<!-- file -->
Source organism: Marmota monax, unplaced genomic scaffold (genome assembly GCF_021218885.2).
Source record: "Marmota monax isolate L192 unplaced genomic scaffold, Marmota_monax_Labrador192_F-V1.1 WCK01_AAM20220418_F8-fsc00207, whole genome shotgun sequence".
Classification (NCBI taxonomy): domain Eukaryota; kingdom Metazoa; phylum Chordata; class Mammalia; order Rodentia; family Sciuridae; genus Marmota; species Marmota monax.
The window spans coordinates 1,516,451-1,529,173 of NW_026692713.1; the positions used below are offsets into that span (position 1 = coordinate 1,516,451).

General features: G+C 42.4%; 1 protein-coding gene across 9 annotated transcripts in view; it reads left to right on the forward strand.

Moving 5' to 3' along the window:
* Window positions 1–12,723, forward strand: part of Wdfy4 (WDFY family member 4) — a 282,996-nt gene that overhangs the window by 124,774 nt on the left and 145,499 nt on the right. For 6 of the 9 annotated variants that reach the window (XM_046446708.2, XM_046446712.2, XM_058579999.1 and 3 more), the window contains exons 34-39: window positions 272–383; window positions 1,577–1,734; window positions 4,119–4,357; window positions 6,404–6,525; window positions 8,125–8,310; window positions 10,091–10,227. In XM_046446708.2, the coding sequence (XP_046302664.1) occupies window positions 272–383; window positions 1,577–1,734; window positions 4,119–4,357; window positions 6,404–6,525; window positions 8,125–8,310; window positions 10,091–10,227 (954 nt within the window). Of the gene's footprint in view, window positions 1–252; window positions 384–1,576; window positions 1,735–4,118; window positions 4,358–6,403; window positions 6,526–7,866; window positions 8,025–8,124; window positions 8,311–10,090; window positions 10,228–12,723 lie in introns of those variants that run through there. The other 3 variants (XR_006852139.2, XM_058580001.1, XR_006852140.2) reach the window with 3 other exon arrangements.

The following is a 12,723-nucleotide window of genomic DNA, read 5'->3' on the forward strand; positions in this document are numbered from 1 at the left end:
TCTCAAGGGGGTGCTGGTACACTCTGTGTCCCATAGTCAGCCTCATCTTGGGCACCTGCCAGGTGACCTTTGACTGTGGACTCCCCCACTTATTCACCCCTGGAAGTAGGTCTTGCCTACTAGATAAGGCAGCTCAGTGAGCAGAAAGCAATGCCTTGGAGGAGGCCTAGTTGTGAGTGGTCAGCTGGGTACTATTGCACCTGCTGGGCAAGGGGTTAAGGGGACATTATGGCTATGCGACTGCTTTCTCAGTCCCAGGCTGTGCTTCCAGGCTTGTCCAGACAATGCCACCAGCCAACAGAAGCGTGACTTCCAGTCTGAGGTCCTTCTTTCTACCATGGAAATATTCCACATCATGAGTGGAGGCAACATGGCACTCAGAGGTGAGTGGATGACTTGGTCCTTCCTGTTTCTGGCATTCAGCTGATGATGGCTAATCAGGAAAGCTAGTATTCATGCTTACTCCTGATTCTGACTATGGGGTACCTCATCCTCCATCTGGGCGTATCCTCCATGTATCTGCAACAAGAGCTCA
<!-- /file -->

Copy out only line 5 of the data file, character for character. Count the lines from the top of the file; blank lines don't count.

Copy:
General features: G+C 42.4%; 1 protein-coding gene across 9 annotated transcripts in view; it reads left to right on the forward strand.